Note
1) See Louis Kriesberg and Stuart Thorson (Eds) Yiming, The De-Escalation of International Conflicts (Syracuse University Press, 1991)

Prof. René Wadlow is President of the Association of World Citizens.

PRESS RELEASE – 2018-04-01-16-20-ENG

In Being a World Citizen, Conflict Resolution, Current Events, Human Rights, International Justice, Middle East & North Africa, Solidarity, The Search for Peace, United Nations, World Law on April 1, 2018 at 2:20 PM

-- Logo 2017 --

 

PRESS RELEASE

 

Paris, April 1, 2018

 

WORLD CITIZENS CALL FOR AN INDEPENDENT INVESTIGATION

INTO THE VIOLENCE

DURING THE GREAT MARCH OF RETURN PROTEST ON MARCH 30

The Association of World Citizens (AWC) joins the United Nations (UN) and the European Union (EU) in calling for an independent investigation into the clashes between the Israeli Defense Force (IDF) and Palestinian protesters that took place in the Gaza Strip on March 30, killing 16 Palestinians and injuring hundreds more.

The use of live fire, rubber-coated steel pellets, and teargas by the IDF against protesters with peaceful intentions can hardly appear justified and thus warrants an impartial examination with a view to assessing the violations of human rights committed during these events.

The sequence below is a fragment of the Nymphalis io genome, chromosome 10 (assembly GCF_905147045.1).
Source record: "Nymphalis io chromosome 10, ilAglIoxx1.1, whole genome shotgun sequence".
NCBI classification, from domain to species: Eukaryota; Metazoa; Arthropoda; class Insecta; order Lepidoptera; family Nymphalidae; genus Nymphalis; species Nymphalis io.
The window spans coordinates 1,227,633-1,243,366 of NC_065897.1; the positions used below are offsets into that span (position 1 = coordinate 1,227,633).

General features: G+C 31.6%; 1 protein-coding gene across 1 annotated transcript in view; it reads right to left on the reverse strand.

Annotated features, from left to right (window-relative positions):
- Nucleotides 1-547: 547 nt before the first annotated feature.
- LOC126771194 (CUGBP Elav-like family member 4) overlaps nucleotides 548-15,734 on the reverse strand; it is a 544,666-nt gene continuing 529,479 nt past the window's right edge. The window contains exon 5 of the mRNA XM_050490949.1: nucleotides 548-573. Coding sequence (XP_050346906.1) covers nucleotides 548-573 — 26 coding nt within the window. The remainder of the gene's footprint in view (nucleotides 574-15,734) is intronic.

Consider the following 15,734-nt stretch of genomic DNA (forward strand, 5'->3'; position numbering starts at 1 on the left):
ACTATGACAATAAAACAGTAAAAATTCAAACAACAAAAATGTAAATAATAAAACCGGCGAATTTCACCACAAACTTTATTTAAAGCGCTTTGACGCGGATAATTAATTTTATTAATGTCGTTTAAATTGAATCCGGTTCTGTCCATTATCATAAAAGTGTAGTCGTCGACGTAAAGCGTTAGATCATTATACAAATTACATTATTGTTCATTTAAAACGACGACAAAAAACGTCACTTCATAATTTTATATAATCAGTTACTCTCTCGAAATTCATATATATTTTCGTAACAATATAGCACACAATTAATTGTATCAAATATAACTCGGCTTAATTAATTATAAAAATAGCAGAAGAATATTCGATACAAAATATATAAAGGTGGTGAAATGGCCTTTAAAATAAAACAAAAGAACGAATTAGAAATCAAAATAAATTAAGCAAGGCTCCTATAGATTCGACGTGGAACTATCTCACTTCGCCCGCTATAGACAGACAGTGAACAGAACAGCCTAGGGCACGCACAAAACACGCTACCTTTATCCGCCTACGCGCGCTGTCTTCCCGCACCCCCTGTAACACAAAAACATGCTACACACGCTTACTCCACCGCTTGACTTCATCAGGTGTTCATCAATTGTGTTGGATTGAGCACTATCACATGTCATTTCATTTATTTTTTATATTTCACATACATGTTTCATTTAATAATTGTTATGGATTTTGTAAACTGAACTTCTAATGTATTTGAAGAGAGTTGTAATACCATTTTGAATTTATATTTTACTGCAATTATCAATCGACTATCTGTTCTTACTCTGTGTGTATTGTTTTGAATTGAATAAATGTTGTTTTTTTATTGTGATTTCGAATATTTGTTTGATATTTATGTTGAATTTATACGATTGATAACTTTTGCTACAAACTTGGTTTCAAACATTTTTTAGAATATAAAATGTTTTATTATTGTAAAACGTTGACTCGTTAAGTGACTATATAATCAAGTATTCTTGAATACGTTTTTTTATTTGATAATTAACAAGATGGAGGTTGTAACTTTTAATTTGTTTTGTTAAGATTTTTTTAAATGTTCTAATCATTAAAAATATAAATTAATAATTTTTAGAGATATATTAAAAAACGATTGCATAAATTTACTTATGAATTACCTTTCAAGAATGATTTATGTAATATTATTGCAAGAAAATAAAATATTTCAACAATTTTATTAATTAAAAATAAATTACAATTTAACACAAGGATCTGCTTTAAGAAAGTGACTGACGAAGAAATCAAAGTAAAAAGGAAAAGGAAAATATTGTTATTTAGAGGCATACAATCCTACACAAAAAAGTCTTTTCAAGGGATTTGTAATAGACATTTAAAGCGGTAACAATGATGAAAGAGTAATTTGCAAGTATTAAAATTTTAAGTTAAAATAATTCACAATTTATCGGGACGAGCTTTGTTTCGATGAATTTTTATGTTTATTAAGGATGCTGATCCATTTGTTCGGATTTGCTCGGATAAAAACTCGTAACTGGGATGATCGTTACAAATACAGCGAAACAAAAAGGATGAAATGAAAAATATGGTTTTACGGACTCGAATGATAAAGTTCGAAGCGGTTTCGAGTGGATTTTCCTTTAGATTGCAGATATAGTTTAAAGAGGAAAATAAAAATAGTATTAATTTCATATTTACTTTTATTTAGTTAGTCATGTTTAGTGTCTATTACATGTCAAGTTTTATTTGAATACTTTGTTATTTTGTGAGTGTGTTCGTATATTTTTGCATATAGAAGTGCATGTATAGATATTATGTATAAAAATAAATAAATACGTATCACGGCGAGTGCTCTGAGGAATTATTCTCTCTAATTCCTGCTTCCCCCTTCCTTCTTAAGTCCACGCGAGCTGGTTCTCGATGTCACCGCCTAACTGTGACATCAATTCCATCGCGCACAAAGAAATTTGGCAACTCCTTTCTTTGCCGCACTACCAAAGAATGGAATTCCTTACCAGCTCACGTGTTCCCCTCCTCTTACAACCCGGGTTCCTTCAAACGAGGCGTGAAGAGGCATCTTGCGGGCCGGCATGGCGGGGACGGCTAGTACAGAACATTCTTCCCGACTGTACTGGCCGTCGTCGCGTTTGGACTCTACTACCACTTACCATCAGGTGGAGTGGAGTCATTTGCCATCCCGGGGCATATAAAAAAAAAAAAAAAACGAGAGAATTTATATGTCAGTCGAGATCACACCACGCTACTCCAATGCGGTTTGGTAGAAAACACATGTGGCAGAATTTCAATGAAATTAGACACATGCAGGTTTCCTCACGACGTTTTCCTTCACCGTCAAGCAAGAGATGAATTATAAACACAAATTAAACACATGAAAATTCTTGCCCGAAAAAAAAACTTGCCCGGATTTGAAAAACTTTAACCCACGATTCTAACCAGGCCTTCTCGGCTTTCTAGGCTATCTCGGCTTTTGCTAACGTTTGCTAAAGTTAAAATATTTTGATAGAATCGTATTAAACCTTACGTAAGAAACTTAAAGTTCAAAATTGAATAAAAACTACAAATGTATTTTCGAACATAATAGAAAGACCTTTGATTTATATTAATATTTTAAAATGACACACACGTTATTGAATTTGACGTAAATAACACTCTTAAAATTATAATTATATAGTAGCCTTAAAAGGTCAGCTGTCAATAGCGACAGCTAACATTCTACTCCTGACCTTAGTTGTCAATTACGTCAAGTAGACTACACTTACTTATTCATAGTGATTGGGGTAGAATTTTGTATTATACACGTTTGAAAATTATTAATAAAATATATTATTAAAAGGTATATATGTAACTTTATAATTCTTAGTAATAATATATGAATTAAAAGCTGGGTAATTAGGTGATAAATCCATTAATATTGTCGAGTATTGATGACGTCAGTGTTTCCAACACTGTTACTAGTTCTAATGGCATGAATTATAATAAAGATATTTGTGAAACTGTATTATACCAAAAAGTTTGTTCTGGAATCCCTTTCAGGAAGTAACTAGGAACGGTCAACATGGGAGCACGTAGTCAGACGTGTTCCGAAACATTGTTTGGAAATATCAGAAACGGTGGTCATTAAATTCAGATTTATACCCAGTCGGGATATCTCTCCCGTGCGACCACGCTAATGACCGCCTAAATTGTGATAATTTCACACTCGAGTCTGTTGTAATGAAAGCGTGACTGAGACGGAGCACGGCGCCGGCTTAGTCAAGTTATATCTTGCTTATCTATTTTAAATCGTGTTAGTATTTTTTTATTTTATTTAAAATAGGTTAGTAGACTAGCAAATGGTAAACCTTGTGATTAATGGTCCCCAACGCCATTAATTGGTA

Such an investigation is especially important as the Great March of Return is planned to continue and take place on the West Bank’s boundaries as well.

While deploring the Israeli Government’s latest tendency to isolate the country from the global community – not least by announcing the country’s withdrawal from UNESCO – the AWC calls for full cooperation with the UN and EU toward an international investigation into the violence that marred the Great March of Return protest.